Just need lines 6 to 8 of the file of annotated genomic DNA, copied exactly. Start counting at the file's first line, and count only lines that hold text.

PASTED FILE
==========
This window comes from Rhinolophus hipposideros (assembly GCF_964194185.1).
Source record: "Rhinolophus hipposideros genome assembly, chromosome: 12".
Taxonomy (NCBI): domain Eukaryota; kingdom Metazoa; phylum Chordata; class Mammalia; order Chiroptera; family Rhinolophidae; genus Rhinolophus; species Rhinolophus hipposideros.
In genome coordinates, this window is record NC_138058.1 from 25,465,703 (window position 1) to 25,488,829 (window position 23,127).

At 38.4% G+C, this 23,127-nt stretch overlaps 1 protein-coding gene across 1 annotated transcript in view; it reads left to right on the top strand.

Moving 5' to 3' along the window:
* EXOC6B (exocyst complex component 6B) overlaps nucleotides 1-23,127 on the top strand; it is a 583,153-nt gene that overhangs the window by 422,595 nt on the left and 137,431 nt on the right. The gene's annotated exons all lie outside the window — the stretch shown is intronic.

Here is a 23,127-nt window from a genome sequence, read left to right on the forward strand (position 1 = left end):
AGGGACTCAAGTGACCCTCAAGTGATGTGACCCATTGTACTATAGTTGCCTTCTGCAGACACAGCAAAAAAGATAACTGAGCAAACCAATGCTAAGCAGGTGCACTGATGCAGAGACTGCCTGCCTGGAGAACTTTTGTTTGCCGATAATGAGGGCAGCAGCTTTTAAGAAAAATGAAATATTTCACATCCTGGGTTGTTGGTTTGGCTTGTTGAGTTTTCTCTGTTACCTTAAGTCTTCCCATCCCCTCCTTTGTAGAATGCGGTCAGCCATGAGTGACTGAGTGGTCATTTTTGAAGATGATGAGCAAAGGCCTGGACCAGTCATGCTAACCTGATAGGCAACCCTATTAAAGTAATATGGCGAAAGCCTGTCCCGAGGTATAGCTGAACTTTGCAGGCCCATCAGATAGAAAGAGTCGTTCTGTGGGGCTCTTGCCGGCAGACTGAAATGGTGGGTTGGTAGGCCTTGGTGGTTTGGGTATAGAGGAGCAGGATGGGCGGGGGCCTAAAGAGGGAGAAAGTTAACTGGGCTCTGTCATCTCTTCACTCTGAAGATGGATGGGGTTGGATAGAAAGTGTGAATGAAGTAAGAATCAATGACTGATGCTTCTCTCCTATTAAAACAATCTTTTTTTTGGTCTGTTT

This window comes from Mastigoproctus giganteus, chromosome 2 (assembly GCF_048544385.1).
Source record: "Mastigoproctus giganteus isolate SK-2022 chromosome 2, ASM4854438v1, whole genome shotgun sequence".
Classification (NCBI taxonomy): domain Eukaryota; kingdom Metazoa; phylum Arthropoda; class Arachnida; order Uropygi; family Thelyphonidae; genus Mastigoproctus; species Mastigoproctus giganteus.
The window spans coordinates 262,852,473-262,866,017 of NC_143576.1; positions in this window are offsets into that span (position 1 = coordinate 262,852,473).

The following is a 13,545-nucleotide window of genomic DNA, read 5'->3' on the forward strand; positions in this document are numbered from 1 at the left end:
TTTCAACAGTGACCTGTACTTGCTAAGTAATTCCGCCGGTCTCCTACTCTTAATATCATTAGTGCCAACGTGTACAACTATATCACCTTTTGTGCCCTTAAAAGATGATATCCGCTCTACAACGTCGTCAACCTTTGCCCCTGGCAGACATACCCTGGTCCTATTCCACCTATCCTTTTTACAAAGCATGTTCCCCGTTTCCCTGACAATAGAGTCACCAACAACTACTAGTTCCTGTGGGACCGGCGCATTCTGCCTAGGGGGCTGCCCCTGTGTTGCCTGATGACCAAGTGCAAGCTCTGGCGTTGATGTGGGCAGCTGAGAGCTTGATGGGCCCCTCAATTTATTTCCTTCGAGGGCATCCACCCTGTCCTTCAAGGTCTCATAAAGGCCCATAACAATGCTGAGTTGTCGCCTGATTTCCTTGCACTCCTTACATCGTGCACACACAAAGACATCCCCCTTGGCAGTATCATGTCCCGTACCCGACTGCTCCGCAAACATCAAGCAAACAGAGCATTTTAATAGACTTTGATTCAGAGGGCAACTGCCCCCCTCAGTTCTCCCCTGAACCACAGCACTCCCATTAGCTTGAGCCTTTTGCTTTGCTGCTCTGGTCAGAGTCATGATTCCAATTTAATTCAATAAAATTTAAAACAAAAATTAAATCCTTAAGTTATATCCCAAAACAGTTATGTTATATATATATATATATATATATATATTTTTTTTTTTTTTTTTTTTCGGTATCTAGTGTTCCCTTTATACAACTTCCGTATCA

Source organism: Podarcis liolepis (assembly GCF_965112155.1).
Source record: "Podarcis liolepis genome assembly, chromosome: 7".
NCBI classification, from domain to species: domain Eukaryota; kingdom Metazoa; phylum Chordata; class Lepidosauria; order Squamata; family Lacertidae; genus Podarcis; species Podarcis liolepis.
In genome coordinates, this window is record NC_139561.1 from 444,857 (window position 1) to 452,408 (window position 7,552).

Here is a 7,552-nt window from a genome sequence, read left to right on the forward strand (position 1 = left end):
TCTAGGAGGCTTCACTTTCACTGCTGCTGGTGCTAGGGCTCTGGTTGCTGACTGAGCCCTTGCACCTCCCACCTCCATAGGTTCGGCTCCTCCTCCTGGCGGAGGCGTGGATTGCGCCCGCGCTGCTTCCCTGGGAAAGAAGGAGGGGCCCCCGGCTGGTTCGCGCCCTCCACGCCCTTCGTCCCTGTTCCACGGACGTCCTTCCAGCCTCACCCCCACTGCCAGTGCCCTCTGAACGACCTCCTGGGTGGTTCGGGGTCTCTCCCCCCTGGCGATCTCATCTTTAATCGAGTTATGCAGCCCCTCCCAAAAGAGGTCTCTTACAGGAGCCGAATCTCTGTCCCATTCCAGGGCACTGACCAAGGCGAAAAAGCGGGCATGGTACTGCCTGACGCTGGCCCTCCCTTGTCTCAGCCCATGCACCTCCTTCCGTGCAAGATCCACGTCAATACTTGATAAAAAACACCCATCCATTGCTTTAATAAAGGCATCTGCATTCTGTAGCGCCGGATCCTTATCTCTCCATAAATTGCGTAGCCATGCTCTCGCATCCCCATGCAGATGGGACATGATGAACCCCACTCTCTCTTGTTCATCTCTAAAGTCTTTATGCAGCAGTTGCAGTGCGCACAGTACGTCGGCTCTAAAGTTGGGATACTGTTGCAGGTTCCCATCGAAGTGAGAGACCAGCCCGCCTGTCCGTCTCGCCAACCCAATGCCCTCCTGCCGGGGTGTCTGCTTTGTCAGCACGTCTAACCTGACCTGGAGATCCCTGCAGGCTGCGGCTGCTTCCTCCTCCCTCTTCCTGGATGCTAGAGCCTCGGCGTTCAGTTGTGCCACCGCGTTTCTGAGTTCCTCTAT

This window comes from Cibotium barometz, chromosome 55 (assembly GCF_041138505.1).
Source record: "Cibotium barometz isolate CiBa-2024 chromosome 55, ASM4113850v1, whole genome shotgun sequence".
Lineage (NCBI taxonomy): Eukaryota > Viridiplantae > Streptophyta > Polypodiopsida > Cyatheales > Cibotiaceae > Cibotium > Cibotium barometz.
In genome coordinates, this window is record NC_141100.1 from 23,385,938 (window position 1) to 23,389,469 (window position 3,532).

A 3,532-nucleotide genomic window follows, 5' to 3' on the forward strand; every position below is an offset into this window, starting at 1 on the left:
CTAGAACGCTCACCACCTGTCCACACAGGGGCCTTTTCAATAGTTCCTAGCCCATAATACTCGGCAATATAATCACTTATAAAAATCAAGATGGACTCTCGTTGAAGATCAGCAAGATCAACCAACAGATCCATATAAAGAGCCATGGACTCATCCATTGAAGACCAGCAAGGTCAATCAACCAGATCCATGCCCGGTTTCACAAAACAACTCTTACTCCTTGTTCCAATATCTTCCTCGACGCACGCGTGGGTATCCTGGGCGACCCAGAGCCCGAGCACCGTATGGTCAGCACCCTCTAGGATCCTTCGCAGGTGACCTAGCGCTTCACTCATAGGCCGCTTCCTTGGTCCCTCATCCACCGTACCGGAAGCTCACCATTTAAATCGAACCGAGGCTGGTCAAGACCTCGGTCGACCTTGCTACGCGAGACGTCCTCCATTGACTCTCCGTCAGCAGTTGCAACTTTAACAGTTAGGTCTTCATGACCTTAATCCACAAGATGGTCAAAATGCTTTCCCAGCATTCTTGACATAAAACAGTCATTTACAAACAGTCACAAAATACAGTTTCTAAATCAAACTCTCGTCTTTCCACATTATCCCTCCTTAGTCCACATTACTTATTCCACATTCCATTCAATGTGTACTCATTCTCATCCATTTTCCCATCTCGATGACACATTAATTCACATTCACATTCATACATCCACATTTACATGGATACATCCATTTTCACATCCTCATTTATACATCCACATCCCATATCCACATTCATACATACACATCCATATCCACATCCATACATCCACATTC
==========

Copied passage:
Moving 5' to 3' along the window:
* EXOC6B (exocyst complex component 6B) overlaps nucleotides 1-23,127 on the top strand; it is a 583,153-nt gene that overhangs the window by 422,595 nt on the left and 137,431 nt on the right. The gene's annotated exons all lie outside the window — the stretch shown is intronic.

Here is a 23,127-nt window from a genome sequence, read left to right on the forward strand (position 1 = left end):